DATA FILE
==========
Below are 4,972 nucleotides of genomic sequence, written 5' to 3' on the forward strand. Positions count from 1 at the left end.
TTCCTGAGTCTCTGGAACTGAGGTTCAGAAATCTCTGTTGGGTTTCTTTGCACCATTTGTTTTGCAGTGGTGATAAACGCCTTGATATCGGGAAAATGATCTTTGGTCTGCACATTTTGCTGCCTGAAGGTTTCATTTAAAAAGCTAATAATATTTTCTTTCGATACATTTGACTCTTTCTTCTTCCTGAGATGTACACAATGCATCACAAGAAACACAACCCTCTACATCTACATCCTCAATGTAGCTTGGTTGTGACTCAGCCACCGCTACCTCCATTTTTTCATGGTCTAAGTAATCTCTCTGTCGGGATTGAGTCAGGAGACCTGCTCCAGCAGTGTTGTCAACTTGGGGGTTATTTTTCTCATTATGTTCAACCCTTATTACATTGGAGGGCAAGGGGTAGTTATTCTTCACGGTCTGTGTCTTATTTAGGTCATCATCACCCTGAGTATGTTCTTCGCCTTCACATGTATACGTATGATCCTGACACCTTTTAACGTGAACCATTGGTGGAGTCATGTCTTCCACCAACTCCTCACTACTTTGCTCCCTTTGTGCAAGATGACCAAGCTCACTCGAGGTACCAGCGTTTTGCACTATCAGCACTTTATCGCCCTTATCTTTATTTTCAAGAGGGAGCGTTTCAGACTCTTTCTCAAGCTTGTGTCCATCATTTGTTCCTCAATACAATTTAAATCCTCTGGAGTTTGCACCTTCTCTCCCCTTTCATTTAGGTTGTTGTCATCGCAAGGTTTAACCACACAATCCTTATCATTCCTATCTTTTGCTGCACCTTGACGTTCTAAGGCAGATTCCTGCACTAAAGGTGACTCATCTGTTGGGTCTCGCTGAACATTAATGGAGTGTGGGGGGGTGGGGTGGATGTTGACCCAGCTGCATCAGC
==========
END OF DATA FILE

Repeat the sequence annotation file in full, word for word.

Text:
Below are 4,972 nucleotides of genomic sequence, written 5' to 3' on the forward strand. Positions count from 1 at the left end.
TTCCTGAGTCTCTGGAACTGAGGTTCAGAAATCTCTGTTGGGTTTCTTTGCACCATTTGTTTTGCAGTGGTGATAAACGCCTTGATATCGGGAAAATGATCTTTGGTCTGCACATTTTGCTGCCTGAAGGTTTCATTTAAAAAGCTAATAATATTTTCTTTCGATACATTTGACTCTTTCTTCTTCCTGAGATGTACACAATGCATCACAAGAAACACAACCCTCTACATCTACATCCTCAATGTAGCTTGGTTGTGACTCAGCCACCGCTACCTCCATTTTTTCATGGTCTAAGTAATCTCTCTGTCGGGATTGAGTCAGGAGACCTGCTCCAGCAGTGTTGTCAACTTGGGGGTTATTTTTCTCATTATGTTCAACCCTTATTACATTGGAGGGCAAGGGGTAGTTATTCTTCACGGTCTGTGTCTTATTTAGGTCATCATCACCCTGAGTATGTTCTTCGCCTTCACATGTATACGTATGATCCTGACACCTTTTAACGTGAACCATTGGTGGAGTCATGTCTTCCACCAACTCCTCACTACTTTGCTCCCTTTGTGCAAGATGACCAAGCTCACTCGAGGTACCAGCGTTTTGCACTATCAGCACTTTATCGCCCTTATCTTTATTTTCAAGAGGGAGCGTTTCAGACTCTTTCTCAAGCTTGTGTCCATCATTTGTTCCTCAATACAATTTAAATCCTCTGGAGTTTGCACCTTCTCTCCCCTTTCATTTAGGTTGTTGTCATCGCAAGGTTTAACCACACAATCCTTATCATTCCTATCTTTTGCTGCACCTTGACGTTCTAAGGCAGATTCCTGCACTAAAGGTGACTCATCTGTTGGGTCTCGCTGAACATTAATGGAGTGTGGGGGGGTGGGGTGGATGTTGACCCAGCTGCATCAGC